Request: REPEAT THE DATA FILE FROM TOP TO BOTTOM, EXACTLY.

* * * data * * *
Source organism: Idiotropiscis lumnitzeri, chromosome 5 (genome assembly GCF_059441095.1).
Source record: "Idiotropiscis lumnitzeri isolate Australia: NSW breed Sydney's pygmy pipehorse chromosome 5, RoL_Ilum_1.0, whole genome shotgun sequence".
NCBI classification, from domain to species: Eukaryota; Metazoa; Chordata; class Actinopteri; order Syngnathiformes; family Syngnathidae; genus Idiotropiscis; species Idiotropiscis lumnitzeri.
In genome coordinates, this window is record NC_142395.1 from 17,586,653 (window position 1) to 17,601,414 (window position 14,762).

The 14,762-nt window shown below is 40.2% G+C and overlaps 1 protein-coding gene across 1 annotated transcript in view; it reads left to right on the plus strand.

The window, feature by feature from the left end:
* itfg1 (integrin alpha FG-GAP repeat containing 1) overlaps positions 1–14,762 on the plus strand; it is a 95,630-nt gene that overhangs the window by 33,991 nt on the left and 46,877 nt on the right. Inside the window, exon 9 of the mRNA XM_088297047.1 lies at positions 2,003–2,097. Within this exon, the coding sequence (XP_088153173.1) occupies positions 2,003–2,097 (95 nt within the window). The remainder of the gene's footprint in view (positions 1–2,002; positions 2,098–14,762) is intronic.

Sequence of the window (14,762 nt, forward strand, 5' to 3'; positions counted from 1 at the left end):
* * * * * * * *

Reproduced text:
Source organism: Idiotropiscis lumnitzeri, chromosome 5 (genome assembly GCF_059441095.1).
Source record: "Idiotropiscis lumnitzeri isolate Australia: NSW breed Sydney's pygmy pipehorse chromosome 5, RoL_Ilum_1.0, whole genome shotgun sequence".
NCBI classification, from domain to species: Eukaryota; Metazoa; Chordata; class Actinopteri; order Syngnathiformes; family Syngnathidae; genus Idiotropiscis; species Idiotropiscis lumnitzeri.
In genome coordinates, this window is record NC_142395.1 from 17,586,653 (window position 1) to 17,601,414 (window position 14,762).

The 14,762-nt window shown below is 40.2% G+C and overlaps 1 protein-coding gene across 1 annotated transcript in view; it reads left to right on the plus strand.

The window, feature by feature from the left end:
* itfg1 (integrin alpha FG-GAP repeat containing 1) overlaps positions 1–14,762 on the plus strand; it is a 95,630-nt gene that overhangs the window by 33,991 nt on the left and 46,877 nt on the right. Inside the window, exon 9 of the mRNA XM_088297047.1 lies at positions 2,003–2,097. Within this exon, the coding sequence (XP_088153173.1) occupies positions 2,003–2,097 (95 nt within the window). The remainder of the gene's footprint in view (positions 1–2,002; positions 2,098–14,762) is intronic.

Sequence of the window (14,762 nt, forward strand, 5' to 3'; positions counted from 1 at the left end):